Spain, for example, is trying pretty hard to be in our graces: ignorant of its shaky economic status, the country continues to encourage its Catalonia Institute for Energy Research (IREC) to come up with something better. In this sense, the IREC will give the start of a new research project: for 3 years, the scientists involved will be looking at IBM’s approach of replacing rare elements in the production of solar cells with more accessible ones.
The breakthrough happened a couple of years ago, when IBM came down with this innovative idea of using kesterite materials (zinc, copper, iron, tin, and selenium) instead of indium and cadmium. The goal was to find a cheaper, more accessible alternative, that could still offer a decent conversion efficiency.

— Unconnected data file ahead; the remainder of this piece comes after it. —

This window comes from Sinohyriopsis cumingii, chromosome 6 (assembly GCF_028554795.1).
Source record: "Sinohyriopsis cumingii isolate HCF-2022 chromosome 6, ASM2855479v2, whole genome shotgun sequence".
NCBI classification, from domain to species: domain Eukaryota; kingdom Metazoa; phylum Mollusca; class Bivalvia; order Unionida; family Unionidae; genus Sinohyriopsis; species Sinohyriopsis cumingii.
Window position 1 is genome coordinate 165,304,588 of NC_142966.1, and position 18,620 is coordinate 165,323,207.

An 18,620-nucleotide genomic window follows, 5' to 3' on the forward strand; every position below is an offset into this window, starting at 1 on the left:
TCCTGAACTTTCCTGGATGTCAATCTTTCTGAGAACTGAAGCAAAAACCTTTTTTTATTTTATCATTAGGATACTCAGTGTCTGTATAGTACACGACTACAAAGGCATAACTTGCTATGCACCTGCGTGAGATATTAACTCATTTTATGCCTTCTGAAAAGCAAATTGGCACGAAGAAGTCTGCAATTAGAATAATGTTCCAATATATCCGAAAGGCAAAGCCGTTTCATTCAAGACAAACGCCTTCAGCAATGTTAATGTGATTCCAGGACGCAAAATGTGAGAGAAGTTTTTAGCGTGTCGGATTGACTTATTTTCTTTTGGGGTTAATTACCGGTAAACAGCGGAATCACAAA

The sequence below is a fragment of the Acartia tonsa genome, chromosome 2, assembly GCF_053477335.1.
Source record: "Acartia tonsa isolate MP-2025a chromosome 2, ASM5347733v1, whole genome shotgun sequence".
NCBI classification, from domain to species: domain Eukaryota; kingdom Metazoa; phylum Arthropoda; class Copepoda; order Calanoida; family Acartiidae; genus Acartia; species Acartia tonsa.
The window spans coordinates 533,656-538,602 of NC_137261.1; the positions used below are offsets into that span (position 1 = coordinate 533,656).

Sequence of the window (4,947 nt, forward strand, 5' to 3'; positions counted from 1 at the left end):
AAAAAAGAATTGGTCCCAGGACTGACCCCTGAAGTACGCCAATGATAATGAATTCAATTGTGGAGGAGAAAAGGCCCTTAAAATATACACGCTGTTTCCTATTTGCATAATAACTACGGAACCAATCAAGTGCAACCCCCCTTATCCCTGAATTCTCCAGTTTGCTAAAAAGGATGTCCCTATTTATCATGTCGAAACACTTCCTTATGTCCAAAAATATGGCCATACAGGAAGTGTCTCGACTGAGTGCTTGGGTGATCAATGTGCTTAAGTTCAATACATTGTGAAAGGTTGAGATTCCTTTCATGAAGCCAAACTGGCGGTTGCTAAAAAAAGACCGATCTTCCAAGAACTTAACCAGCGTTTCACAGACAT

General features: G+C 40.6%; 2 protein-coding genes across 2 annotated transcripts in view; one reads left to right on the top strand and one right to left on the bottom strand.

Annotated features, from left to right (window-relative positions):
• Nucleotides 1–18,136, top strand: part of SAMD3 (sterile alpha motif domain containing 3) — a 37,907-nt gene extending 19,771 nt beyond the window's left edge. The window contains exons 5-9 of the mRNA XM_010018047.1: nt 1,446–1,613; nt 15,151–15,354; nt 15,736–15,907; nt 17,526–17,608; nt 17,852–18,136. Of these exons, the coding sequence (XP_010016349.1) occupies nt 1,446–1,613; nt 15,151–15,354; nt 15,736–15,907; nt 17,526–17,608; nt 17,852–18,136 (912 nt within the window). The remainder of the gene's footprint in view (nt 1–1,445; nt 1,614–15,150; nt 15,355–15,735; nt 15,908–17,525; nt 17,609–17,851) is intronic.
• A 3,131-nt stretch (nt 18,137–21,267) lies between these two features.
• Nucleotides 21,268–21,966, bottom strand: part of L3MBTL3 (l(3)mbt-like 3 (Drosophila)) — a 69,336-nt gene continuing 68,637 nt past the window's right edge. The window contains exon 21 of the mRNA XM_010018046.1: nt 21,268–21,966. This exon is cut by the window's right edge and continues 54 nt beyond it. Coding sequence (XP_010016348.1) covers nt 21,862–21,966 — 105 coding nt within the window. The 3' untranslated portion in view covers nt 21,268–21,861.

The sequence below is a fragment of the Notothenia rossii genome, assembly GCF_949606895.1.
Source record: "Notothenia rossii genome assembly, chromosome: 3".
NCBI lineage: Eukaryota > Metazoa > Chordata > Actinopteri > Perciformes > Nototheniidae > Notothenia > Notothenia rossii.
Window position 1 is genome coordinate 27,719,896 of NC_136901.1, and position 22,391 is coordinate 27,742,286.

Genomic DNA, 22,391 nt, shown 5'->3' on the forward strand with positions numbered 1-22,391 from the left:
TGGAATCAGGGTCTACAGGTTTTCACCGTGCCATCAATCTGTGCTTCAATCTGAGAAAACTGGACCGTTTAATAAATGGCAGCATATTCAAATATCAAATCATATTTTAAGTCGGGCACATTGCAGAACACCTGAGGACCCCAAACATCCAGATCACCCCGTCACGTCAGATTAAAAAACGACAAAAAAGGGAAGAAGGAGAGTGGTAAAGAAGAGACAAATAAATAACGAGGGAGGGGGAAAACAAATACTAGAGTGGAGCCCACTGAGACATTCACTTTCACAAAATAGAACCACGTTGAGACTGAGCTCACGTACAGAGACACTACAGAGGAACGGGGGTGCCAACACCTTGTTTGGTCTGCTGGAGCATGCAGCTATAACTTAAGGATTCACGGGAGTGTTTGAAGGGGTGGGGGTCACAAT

And so it happened that these new thin-film solar cells of IBM reached an initial 9.6% level of efficiency, or even 11%, just like the more expensive ones. The company carried on improving the process by making it compatible with high-volume production.
Today IREC is taking the project another level. Its most recent project – Scalenano – introduces nanoparticles into a liquid to facilitate the affordable printing processes. It wants to transpose IBM’s technique and transform kesterite-based printable solar cells into a commercial product. So it’s all in the name of allowing you, the buyer, install some solar cells on your roof.
This is something commercial partners like Merck, UK company IMPT, the metrology firm Semilab and NEXCIS will watch out for. Meanwhile, let’s just hope they’ll manage to squeeze out some more efficiency.